I had to get my roof repaired last month. Not a big deal, but it got me thinking about the whole process of finding contractors and services in the modern era.
Now, back in the bad old days, I would have probably started by looking in the Yellow Pages, which, at the time, was an actual paper book printed with business listings. Flipping to the “Roof Repair” section, I’d immediately eliminate anyone from contention if they had a company name like “AAAAA Roofing” — if they had to try that hard to get to the front of the category listing, how good could they possibly be? (Fortunately for SEO types in the modern era, search engine optimization techniques aren’t nearly as blatant.)
Next, after realizing that there were way too many companies listed, each indistinguishable from the other except for the prettiness of their 4-color ad, I’d ask a friend or neighbor for a recommendation. (Which might have been my first step, depending on how well I knew my neighbors.)
Word of mouth and human recommendations were paramount, but they were also a lot harder to dig up, and really dependent on geography and your personal social network.
If I couldn’t get any local recommendations, I was pretty much stuck with keeping an eye out for people in the neighborhood getting work done, and noting the sign on the lawn or the truck in the yard and asking for their opinion. Otherwise, back to the phone book.
(You could also do things like check with the local Better Business Bureau for complaints. But no one actually did that.)
Contrast that with my experience in 2009: My neighborhood listserve (well, it’s more of an e-mail list with a lot of people CC’ed — not exactly a model of Web 2.0 participatory community tools, but it works for smaller groups) recently had sent out a call for contractor recommendations, so I e-mailed the list maintainer to get the names of some roofers, got estimates from a few, and chose one.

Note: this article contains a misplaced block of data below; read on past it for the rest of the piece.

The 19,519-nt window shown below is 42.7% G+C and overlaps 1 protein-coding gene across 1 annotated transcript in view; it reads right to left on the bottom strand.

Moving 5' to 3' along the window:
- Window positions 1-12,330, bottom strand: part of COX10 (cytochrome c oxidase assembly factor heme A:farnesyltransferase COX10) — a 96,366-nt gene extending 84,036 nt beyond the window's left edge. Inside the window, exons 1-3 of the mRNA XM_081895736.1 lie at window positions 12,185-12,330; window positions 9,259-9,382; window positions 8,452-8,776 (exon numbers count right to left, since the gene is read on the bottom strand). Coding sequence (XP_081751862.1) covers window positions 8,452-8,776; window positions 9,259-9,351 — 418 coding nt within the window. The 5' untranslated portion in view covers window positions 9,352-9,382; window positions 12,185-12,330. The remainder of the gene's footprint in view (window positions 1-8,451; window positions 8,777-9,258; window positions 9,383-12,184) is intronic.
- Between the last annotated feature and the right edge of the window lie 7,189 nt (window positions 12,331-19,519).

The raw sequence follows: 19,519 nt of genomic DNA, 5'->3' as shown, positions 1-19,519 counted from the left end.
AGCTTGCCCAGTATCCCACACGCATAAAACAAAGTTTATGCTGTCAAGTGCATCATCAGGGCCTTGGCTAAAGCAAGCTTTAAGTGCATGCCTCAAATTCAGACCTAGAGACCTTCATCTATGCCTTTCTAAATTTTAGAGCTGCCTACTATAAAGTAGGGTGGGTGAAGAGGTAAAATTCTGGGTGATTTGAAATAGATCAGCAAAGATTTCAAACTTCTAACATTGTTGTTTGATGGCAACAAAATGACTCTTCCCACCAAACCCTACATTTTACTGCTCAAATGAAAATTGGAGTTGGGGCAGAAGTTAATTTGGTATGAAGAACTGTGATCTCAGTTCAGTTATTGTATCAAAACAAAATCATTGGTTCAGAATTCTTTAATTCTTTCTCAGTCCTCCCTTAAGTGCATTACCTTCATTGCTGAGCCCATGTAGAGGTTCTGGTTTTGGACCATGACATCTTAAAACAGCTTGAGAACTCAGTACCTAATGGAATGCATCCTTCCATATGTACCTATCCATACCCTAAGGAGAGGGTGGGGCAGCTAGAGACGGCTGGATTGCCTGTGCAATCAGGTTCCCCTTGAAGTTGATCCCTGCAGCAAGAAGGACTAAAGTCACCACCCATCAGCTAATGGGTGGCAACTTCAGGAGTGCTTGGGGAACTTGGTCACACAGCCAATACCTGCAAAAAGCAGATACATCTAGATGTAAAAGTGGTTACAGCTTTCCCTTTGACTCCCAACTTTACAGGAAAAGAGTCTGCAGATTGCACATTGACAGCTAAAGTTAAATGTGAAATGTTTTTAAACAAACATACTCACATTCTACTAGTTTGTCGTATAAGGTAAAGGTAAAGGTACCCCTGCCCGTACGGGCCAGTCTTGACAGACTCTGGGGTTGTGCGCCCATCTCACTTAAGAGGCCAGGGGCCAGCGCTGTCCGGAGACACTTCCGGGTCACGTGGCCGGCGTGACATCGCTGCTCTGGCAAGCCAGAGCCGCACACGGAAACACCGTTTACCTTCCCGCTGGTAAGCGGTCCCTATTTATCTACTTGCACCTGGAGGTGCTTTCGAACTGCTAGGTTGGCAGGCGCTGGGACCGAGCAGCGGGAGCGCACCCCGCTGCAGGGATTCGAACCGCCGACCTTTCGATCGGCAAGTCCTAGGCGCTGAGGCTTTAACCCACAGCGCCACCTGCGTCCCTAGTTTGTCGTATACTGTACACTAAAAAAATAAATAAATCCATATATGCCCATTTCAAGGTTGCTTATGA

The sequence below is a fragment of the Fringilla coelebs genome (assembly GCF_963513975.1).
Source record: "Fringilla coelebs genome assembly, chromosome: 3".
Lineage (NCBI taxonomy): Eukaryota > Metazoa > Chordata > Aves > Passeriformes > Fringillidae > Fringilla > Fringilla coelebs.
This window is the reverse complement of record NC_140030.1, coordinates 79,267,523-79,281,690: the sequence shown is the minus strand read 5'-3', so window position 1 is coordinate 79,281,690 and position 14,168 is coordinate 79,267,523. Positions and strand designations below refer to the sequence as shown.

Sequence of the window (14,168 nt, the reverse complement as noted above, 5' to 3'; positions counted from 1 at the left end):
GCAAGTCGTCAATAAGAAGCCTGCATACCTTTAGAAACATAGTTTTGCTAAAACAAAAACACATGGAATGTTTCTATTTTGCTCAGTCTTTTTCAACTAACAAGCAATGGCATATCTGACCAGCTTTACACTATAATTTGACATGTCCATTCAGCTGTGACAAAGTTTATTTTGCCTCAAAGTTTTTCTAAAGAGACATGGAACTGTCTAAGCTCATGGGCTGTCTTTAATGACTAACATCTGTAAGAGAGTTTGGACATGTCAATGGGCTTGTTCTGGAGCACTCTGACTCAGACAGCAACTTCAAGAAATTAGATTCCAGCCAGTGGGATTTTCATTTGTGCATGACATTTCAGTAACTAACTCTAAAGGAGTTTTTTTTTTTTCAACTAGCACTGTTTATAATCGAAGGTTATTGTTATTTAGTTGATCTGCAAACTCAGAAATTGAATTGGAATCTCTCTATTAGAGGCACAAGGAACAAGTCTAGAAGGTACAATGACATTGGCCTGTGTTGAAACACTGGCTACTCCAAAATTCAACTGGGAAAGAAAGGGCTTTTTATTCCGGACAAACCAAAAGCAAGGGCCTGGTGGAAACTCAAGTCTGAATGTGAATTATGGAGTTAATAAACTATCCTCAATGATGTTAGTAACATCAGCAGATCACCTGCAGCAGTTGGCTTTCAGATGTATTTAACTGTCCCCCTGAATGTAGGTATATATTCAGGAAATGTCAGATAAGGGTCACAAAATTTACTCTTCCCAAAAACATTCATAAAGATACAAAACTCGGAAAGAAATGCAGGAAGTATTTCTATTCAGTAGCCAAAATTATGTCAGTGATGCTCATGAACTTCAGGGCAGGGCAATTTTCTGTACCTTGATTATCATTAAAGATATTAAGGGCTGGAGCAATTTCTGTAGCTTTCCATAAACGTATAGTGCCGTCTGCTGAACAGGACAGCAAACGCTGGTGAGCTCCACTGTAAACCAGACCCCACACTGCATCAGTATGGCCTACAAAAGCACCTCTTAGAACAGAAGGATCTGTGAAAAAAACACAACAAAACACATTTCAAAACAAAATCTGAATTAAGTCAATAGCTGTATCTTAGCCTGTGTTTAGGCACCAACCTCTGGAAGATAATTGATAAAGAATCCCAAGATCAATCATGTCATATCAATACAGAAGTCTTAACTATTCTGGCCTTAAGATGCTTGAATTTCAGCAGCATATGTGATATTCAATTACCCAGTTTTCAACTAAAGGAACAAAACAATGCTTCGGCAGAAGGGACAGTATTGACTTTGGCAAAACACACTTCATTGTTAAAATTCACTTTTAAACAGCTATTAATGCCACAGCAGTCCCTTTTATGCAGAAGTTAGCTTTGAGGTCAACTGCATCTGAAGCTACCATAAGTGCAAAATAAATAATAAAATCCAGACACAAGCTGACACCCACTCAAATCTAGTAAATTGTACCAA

(As to the rest of the process, the estimate was an e-mailed Word doc that I signed and e-mailed back, and the invoicing was online, too. So it was basically a paperless transaction. But that’s a side note.)
The neighborhood recommendation information could easily have been on a Web page or wiki, or something like Yelp or Angie’s List, but the point is that it’s not about the technology — it’s about collecting and making available the judgments and opinions of people who had to make the same decisions I was making. In high-falutin’ terms, it’s knowledge management and building a local knowledgebase.
In addition to storing and making accessible the data, the online social tools also expanded the neighborhood, by widening the base of people who could participate. This includes people geographically close to me, but whom I didn’t know (or didn’t know I knew).
(It’s kind of like that coastline measurement example people use when they talk about fractals — the closer you look, the more you come up with.)
The rest of it, all the small business blocking and tackling, remains the same: Good word of mouth and a sound reputation rules the roost, and is even more important when everyone can express their opinion, and (more importantly) everyone else can find it.
Anyway, the point of all this is that online social review and recommendation tools simply reinforce natural behaviors, and make them better.
Got an anecdote to share about a social recommendation that led you well or astray? Leave a comment.Google+